Ben Frost, “The Centre Cannot Hold”
The Centre Cannot Hold
You have to be in a particular mood to enjoy Ben Frost’s music. Maybe you’re always in that mood and the Icelandic (by way of Australia) composer is your favorite musician. Maybe you’re never in that mood and you can’t stand Frost, or have never heard of him. Or maybe you’re the sort of person who appreciates what he does, but have to be ready to gnash your teeth and punch a wall before playing his music. That he can inspire such a variety of reactions is a testament to his experimental chops—his willingness to push things to an edge, past that edge, and tumbling down a hundred-foot cliff. His music can be grating, obstructive, evil, sinister, and ugly. Yet there’s something both charming and beautiful in how he embraces these characteristics, eventually pulling something beautiful out of the rubble. It’s harsh music for a harsh world; it’s rarely sparkly, but when it is, Ben Frost proves that some things that glitter, well, they actually are gold.
Frost’s fifth studio album, The Centre Cannot Hold, sounds a bit like the world ending and a bit like the civilization after ours cultivating their new society. It’s impossible to start a Ben Frost LP anywhere but the beginning; this is not a singles record. Picking out a particular moment to highlight can be like trying to find Waldo while blackout on whiskey. But, paradoxically, it’s these staggering individual moments, when beauty is surrounded by the chaos and madness of Frost’s world, that push his music to its otherworldly endpoint.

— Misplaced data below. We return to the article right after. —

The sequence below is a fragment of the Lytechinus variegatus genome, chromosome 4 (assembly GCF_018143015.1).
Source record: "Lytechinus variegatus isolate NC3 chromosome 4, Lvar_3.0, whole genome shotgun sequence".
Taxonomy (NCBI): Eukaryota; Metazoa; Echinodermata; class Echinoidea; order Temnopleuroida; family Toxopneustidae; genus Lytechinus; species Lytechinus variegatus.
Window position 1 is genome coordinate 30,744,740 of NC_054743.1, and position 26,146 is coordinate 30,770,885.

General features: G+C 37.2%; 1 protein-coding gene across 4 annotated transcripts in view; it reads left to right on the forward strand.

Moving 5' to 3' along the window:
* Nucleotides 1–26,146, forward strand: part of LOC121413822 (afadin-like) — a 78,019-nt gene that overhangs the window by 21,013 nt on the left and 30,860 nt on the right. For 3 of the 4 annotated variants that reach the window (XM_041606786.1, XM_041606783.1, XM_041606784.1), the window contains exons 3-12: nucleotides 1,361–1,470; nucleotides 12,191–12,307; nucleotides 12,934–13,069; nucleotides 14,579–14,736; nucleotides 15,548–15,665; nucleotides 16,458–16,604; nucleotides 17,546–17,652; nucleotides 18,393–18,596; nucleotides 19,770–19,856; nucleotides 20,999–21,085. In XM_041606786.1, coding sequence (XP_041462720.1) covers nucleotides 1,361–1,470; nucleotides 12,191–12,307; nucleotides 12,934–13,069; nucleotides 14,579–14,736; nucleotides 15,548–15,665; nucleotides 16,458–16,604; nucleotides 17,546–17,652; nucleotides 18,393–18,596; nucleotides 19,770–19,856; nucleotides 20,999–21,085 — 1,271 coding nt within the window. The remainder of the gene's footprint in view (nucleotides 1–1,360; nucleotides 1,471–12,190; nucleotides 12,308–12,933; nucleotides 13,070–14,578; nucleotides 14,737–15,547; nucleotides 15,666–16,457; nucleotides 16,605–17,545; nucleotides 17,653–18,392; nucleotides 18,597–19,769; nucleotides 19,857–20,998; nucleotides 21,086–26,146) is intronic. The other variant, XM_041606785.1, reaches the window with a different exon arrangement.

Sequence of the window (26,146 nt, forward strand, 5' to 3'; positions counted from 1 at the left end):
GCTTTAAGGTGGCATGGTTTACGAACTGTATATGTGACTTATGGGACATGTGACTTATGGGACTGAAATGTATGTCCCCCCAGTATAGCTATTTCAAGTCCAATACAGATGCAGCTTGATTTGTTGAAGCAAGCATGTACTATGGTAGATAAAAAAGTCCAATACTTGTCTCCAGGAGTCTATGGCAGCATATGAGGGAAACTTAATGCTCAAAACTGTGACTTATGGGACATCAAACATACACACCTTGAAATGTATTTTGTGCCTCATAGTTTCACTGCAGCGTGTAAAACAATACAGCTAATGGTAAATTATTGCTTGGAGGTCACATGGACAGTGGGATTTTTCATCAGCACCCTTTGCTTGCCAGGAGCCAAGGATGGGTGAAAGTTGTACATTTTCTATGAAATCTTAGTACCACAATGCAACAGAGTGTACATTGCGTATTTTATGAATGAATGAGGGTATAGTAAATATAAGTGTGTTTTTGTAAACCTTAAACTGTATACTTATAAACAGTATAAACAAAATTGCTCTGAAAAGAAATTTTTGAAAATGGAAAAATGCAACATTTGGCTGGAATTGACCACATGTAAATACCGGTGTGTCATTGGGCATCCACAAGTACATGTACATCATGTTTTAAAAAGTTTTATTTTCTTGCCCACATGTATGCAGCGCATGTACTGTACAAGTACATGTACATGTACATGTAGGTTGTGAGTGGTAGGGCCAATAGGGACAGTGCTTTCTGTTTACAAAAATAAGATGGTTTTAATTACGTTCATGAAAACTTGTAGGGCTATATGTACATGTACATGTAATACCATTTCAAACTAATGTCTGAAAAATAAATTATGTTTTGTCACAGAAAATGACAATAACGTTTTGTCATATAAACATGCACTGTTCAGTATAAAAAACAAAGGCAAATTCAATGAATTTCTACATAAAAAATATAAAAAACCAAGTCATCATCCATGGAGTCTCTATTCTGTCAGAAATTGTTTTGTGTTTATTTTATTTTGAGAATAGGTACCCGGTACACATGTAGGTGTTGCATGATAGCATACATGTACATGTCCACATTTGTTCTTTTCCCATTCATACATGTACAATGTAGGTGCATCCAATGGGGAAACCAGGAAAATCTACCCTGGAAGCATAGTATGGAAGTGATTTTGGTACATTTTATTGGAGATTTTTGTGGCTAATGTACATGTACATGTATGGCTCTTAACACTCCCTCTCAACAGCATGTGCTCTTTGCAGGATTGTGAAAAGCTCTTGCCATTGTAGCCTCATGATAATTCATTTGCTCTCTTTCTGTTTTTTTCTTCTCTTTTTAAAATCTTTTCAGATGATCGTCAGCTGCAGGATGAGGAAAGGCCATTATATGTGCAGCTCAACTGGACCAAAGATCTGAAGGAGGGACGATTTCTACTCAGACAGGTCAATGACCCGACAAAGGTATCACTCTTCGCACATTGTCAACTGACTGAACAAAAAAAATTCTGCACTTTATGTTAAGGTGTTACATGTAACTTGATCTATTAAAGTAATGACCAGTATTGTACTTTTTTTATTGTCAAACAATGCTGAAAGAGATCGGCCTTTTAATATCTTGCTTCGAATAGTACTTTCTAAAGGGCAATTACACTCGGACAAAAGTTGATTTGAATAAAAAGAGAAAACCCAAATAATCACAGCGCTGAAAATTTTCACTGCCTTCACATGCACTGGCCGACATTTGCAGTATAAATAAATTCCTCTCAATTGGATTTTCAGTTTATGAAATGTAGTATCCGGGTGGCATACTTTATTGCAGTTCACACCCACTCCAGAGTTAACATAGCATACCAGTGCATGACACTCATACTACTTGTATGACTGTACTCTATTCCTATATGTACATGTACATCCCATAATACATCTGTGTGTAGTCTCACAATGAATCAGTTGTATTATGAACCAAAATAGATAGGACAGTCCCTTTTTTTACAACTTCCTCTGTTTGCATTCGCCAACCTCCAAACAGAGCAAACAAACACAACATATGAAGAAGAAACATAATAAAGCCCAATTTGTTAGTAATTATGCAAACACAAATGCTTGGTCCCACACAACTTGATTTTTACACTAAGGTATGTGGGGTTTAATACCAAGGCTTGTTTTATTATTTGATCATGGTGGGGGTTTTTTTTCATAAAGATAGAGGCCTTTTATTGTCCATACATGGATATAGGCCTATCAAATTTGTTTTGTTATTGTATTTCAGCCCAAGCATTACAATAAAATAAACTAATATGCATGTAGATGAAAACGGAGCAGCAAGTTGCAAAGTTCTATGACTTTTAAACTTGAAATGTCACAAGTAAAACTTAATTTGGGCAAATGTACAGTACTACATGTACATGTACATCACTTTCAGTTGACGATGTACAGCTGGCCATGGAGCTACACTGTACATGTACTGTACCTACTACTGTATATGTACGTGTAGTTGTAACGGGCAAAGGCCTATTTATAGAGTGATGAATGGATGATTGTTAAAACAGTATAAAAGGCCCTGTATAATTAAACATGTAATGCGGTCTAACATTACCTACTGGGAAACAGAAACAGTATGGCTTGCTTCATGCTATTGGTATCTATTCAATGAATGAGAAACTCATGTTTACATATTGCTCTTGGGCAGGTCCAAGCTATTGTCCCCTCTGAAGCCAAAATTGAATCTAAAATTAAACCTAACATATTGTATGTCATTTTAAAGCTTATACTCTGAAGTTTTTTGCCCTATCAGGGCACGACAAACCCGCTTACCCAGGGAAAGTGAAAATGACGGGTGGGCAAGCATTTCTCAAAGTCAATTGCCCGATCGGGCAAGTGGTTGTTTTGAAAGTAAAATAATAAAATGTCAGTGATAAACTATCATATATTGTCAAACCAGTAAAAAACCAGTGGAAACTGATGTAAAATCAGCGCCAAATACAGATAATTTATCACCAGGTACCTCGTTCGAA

A lot of modern-day experimental music attempts to develop a particular thesis, to center around a core theme, that, if unable to be deciphered, can certainly be philosophized and discussed. The Centre Cannot Hold aims to dispel such a necessity. Sure, it’s anchored to a theme—ten days recording with Steve Albini (paging Blumhouse Productions: I’ve found your next horror script)—but Frost’s music is all about creating and dwelling in a space, no matter how comfortable or uncomfortable that space may be or what he intends on discussing once we’re all there. On “A Sharp Blow in Passing,” that home is cozy and warm, speckled with UK dubstep percussion and shimmering, cosmic synths. Elsewhere, on “Eurydice’s Heel,” Frost brings the madness, layering noise upon itself until the mass of it turns into something new. “Ionia” does something similar, scratching and clawing at the walls before morphing into a post-rave apocalypse, chiming synths and crispy textures available to the ears but pushed deep into the periphery of Frost’s concoction.
The Centre Cannot Hold is overtly political. Its titles (“A Single Hellfire Missile Costs $100,000” being a prime example) and tones depict a chaos and depression many in our country face on a daily basis. As an outsider, Ben Frost shares a unique look into just how bad it seems. Spoiler alert: It’s bad. Frost isn’t here to save us, but if the apocalypse does come, at least we have our soundtrack.